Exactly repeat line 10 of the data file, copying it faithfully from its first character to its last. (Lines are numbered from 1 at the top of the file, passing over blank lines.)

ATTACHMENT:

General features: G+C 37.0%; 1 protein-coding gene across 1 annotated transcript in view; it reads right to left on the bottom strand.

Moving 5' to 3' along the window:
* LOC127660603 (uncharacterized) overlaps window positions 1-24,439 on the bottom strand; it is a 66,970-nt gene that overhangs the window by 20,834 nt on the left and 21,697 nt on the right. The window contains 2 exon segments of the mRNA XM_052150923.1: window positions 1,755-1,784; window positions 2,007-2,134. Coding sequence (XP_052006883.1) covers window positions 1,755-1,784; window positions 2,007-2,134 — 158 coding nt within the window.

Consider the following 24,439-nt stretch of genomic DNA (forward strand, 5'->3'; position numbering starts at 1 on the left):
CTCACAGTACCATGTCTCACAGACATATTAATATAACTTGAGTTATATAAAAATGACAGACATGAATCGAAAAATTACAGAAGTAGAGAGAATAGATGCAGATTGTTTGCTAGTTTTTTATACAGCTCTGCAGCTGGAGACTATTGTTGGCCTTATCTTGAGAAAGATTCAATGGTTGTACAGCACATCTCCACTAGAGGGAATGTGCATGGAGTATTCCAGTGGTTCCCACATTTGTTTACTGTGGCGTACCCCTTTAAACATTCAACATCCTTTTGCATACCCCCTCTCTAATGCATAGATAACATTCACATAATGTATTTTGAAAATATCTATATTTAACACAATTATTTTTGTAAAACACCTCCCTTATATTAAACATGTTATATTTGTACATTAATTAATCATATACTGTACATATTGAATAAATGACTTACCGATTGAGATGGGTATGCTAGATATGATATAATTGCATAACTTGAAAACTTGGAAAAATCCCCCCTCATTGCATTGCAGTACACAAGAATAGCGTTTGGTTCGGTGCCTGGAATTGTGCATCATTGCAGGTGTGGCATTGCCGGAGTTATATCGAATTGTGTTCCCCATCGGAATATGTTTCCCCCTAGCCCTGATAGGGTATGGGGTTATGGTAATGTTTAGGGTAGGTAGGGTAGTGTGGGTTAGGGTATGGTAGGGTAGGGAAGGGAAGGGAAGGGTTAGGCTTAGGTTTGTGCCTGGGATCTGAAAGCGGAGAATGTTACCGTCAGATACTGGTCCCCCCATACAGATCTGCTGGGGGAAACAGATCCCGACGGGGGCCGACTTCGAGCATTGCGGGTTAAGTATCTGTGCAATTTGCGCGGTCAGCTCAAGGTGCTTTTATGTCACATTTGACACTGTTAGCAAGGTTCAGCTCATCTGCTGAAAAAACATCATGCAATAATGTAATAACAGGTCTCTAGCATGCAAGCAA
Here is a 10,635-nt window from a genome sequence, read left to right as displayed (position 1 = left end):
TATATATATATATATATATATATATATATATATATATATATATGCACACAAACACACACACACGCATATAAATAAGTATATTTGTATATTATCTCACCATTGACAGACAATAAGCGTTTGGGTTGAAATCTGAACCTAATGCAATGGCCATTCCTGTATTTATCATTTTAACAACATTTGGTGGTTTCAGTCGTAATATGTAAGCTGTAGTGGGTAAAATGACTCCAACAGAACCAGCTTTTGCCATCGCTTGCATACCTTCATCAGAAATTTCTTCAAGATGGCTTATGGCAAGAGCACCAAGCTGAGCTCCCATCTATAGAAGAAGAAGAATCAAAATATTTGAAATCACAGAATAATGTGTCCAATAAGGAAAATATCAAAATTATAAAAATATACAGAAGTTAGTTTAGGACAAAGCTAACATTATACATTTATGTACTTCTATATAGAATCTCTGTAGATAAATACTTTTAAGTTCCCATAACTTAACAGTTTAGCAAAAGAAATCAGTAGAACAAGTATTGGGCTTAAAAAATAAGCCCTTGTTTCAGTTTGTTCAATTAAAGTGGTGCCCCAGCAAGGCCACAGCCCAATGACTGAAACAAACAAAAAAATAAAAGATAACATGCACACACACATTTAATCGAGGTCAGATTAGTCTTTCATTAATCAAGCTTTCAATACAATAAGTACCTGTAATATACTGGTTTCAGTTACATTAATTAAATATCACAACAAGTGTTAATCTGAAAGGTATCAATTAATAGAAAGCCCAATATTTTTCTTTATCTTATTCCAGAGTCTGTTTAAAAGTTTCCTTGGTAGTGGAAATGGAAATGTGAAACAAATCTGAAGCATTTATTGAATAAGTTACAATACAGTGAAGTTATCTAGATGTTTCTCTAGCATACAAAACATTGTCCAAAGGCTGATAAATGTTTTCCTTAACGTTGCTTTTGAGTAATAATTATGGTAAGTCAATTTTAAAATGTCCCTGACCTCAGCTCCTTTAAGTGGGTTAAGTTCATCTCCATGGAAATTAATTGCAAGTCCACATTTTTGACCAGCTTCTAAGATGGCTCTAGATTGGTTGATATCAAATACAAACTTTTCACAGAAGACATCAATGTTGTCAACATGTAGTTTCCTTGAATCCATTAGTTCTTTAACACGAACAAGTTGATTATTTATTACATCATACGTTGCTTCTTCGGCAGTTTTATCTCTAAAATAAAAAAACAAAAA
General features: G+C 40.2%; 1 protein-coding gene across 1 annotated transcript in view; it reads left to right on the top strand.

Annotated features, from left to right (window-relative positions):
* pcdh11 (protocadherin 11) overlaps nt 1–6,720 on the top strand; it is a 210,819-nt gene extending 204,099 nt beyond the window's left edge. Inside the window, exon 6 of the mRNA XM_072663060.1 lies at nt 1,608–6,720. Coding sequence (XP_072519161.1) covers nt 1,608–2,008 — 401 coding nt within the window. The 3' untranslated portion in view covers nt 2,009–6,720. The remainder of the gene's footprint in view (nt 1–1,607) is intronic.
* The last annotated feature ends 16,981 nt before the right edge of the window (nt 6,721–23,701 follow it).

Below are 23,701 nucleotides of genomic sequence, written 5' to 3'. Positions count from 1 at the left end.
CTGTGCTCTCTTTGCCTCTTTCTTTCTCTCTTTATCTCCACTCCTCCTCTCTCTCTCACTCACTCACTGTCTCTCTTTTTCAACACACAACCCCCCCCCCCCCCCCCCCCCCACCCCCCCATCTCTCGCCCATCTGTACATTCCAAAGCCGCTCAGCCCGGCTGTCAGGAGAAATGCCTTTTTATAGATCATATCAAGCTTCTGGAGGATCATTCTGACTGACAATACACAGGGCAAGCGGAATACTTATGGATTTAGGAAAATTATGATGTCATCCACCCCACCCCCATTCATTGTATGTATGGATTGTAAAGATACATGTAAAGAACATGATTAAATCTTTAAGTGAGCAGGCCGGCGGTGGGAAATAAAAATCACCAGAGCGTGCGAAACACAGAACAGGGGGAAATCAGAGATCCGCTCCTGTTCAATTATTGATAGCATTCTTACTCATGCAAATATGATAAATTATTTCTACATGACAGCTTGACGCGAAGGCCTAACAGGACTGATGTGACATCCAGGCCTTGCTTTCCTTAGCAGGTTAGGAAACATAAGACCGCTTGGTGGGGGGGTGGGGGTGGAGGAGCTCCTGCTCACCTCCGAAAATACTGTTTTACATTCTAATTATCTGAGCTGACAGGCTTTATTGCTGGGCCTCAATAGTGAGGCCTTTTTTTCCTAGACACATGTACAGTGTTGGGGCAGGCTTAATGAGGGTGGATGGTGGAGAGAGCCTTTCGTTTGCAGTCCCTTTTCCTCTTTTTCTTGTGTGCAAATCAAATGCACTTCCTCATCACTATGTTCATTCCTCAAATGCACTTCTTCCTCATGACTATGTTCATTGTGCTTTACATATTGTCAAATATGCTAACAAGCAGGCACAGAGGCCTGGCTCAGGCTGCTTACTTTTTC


* pcdh11 (protocadherin 11) overlaps nt 1–6,720 on the top strand; it is a 210,819-nt gene extending 204,099 nt beyond the window's left edge. Inside the window, exon 6 of the mRNA XM_072663060.1 lies at nt 1,608–6,720. Coding sequence (XP_072519161.1) covers nt 1,608–2,008 — 401 coding nt within the window. The 3' untranslated portion in view covers nt 2,009–6,720. The remainder of the gene's footprint in view (nt 1–1,607) is intronic.